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Film Review: ‘All Eyez on Me’

Variety logo Variety 6/15/2017 Owen Gleiberman
© Provided by Variety

Sleekly shaven-headed, with a pirate bandana, a gangsta’s dripped-in-death tattoos, and the liquid stare of an Arabian prince, Tupac Shakur was the matinee idol of hip-hop superstars: not the fiercest rapper, not the most virtuosic or visionary, but a figure of “hard” ferocity who elevated street nihilism by fusing it with a certain lovesexy bravura. For a while, he was as much a movie star as he was a rap star (and he would have been a bigger one had his legal troubles not scared off the Hollywood establishment). On some level, Tupac’s life always seemed like a movie playing out in front of you — not just the hair triggers of bloodshed, but his whole contradictory dance of activism and thuggery, commitment and celebrity.

All Eyez on Me,” the messy, hugely flawed, but fascinating biographical drama that has now been made about him, channels those contradictions, even if it doesn’t always know what to do with them. Comprehensive but sketchy, richly atmospheric but often under-dramatized, it is not, in the end, a very good movie (there are a few scenes, like Tupac’s initial meeting with Ted Field of Interscope Records, that are embarrassingly bad). Yet it’s highly worth seeing, because in its volatility and hunger, and the desperation of its violence, it captures something about the space in which Tupac Shakur lived: a place that wanted to be all about pride and power, but was really about flying over the abyss.

The film is 2 hours and 20 minutes long, and considering that Tupac was only 25 years old when he was gunned down in a drive-by shooting in Las Vegas on Sept. 7, 1996, that should be enough time to tell his story with intimacy and flow. Yet “All Eyez on Me,” directed by the music-video veteran Benny Boom, is an old-school biopic that reminds you why old-school biopics faded: It has that overly sprawling, one-thing-after-another quality that can make you feel like you’re seeing the cinematic version of a Wikipedia entry.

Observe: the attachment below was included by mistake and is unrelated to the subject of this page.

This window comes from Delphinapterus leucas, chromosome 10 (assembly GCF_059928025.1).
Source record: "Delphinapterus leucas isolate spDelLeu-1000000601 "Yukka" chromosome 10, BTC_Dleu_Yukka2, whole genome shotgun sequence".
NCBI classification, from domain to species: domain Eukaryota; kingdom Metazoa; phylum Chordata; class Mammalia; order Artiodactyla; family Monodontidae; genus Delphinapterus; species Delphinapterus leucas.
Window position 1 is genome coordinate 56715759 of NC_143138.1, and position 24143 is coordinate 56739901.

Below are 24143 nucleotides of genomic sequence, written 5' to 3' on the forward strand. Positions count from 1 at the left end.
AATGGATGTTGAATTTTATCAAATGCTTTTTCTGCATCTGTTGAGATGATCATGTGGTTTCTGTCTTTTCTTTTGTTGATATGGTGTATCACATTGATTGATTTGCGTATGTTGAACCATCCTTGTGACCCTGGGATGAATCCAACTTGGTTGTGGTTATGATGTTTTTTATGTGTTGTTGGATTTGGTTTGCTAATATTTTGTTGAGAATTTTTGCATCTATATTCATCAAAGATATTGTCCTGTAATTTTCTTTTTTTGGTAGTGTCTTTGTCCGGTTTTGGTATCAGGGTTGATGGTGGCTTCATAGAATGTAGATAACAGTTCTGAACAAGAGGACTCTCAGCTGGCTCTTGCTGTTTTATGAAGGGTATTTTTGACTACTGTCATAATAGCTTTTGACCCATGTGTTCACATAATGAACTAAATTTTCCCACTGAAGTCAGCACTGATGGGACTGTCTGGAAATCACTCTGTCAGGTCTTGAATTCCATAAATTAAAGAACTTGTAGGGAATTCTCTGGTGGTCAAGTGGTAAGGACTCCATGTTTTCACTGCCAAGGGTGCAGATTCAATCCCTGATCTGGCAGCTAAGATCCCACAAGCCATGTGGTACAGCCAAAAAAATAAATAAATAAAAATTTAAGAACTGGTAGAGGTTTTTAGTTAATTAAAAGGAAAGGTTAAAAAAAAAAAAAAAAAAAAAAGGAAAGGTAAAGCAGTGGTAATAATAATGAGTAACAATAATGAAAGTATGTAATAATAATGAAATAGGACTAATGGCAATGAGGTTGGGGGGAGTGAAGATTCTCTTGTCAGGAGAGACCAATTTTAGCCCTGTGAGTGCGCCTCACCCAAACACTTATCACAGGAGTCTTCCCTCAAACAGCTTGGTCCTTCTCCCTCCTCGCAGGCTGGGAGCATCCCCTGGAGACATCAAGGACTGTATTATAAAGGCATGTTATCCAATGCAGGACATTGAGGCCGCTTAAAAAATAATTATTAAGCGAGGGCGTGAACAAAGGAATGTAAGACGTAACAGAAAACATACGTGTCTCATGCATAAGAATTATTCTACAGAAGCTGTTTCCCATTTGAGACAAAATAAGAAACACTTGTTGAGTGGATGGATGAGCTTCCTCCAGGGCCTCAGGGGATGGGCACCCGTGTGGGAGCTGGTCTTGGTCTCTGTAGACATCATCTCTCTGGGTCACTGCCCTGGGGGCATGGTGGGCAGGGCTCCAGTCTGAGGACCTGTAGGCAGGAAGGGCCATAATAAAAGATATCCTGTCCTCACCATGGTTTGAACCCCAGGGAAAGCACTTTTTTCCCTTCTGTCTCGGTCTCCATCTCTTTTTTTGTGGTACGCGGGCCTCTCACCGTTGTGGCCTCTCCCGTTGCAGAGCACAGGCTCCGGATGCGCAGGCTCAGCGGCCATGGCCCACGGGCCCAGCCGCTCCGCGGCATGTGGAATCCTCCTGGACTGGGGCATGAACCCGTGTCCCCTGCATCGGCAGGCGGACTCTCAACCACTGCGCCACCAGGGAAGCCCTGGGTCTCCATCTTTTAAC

That said, Demetrius Shipp Jr., who plays Tupac, carries you through. He looks astonishingly like the rap star, but Shipp also fills out Tupac emotionally, showing us the smiley high-school student who prided himself on his success in the theater — we see him cast as the lead in “Hamlet” — as well as the surly, neglected adolescent who was raised by his mother, the former Black Panther Afeni Shakur, to take a never-ending stance of defiance. Afeni is played by Danai Gurira (who would have been perfect as Nina Simone), and Gurira makes her a ruthlessly intelligent analyst of the white power structure who is nevertheless consumed by a rage that has no outlet (at one point, she turns to crack).

It’s no wonder that Tupac grows up to be a militant without a cause. He can see the injustice around him, and when he’s arrested in Oakland for jaywalking (when was the last time a white person got arrested for jaywalking? Answer: never), the sadism of the police is like a nightstick to the soul. Yet each new way that he chooses to define his manhood — as a rap star; as a fighter with thug-life cred who will walk, lips snarled, into any confrontation; as a stud; as an activist leader in the new era of rap-as-racial-politics — it becomes, for him, a highly self-conscious performance. He turns into a badass outlaw hip-hop demigod who is playing the role of a badass outlaw hip-hop demigod.